This is a really charming story about a little homeless kitty on Christmas Eve. It is by Constance Rose Pultz. Born on December 4, 1913 in Yonkers, New York, Constance was an only child. She was a prolific author, writing much poetry and many stories and winning awards in writing competitions throughout her life. She was published in many magazines, and even wrote a couple of poetry chapbooks.
She retired from a steamboat company named American President Lines in 1979, moving to Charleston, South Carolina soon after.
Constance died on Feb 24 2010 at 96 years old.
Let’s go back to 1927, when a story of hers was published in St. Nicholas Magazine.
Pussy’s Christmas Eve
By Contance R. Pultz (Age 13)
(Honor Member. Cash Award)
A small, hungry-looking, black kitten, a perfect picture of the usual stray cat, was slinking unobtrusively in and out of the crowded streets of New York. At every fresh noise and screech, the little animal would hurry into some protecting doorway.
As he hurried along Broadway, Kitty wondered where his next meal was coming from. That morning the butcher’s boy had tossed him a bone, and the day before a kind lady had given him a saucer of milk and some meat, but where was dinner coming from? Already Kitty was growing hungry.
His thoughts were cut short by a stone which went whizzing over his head. Turning, he saw an ugly-looking boy throwing stones at him. Pussy then raced down the street as fast as his legs would carry him, till he was forced to rest in a doorway.
It soon became dark and, after prowling around all day, the little cat began to feel quite tired. It was a very cold Christmas Eve, and the snow was falling fast. As he stood shivering on the sidewalk, a kind-looking old gentleman came along. He saw Pussy and stopped to talk to him. Suddenly he picked the cat up and started down the street. A passing taxi was hailed and, still holding the kitten, he climbed in.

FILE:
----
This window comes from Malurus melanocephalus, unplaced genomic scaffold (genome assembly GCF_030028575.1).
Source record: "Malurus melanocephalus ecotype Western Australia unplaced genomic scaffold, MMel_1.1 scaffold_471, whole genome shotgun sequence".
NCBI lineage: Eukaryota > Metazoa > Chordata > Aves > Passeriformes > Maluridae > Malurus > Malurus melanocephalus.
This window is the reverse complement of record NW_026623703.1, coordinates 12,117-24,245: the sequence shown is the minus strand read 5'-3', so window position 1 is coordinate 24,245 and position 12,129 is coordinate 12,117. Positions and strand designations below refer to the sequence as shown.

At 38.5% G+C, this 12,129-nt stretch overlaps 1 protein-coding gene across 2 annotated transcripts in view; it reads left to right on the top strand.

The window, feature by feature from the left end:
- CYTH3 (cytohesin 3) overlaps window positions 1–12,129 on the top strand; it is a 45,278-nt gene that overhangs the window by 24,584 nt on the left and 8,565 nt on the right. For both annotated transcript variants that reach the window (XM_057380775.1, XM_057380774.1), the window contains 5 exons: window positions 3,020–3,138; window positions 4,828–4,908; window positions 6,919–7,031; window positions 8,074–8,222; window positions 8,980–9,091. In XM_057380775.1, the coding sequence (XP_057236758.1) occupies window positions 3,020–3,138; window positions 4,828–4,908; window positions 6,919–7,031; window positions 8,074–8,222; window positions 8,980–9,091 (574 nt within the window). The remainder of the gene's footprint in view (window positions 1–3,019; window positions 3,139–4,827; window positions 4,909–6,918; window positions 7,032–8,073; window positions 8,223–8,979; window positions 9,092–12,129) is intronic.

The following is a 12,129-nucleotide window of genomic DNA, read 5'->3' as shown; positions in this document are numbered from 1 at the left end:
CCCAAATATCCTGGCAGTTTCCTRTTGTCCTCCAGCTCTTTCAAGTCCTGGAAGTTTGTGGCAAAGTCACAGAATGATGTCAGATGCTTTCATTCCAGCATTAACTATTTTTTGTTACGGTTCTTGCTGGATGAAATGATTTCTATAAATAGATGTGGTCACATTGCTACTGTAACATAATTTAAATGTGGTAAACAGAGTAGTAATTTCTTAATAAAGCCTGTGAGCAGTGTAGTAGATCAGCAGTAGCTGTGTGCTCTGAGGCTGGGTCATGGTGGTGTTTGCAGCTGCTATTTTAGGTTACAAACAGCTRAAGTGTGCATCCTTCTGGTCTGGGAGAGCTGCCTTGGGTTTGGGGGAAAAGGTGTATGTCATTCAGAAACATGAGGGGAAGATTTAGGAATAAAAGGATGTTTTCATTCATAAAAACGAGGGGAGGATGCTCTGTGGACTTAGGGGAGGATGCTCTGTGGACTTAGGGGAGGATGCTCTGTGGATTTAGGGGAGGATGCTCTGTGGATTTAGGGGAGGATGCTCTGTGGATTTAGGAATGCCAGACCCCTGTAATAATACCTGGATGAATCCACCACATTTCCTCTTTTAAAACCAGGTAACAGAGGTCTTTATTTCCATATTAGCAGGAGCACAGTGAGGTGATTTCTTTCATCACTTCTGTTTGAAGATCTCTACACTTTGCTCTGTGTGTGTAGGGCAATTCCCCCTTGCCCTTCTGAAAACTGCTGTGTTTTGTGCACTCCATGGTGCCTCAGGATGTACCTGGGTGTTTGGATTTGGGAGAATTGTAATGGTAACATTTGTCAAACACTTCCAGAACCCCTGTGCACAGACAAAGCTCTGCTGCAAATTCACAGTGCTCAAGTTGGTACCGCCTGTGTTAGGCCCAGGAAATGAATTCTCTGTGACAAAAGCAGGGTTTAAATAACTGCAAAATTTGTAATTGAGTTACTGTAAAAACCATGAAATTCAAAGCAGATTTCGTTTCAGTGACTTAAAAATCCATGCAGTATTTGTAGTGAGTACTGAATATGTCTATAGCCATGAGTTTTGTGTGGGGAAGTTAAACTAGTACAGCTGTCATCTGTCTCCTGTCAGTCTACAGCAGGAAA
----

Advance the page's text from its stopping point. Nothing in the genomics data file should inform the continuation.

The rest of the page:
The taxi stopped at a beautiful residence surrounded by vast grounds and, after paying the driver, the kind man alighted.
“Whatever can this mean?” thought Kitty. “I wonder if he is going to give me a home.”
The old gentleman entered the house. “Janet,” he called, “Janet see what I have here,” From the next room came a girl who proved to be his granddaughter.
“What a perfectly darling kitten!” she cried. “Wherever did you get him?” Then without waiting for an answer, Janet rattled on, “He looks half starved, poor thing; I’ll take him down to the kitchen and give him some milk.”
While Kitty was lapping up the milk, pausing now and then to look around, Mr. Wallace told his granddaughter how he had found the kitten.
“Why, the dear little thing,” exclaimed Janet. “We must certainly keep him. Suppose we name him ‘Jimps.’ Won’t Mother be surprised when she ctomes home and finds we have a cat?”
That night when little Jimps was dozing by the fire, he thought, “I know this man is Santa Claus, ’cause just now I saw him go out all dressed in a red suit with a whole sack of toys.”
The next morning Jimps found a ball and a collar beside his cushion, and to this day he thinks Mr. Wallace is Santa Claus.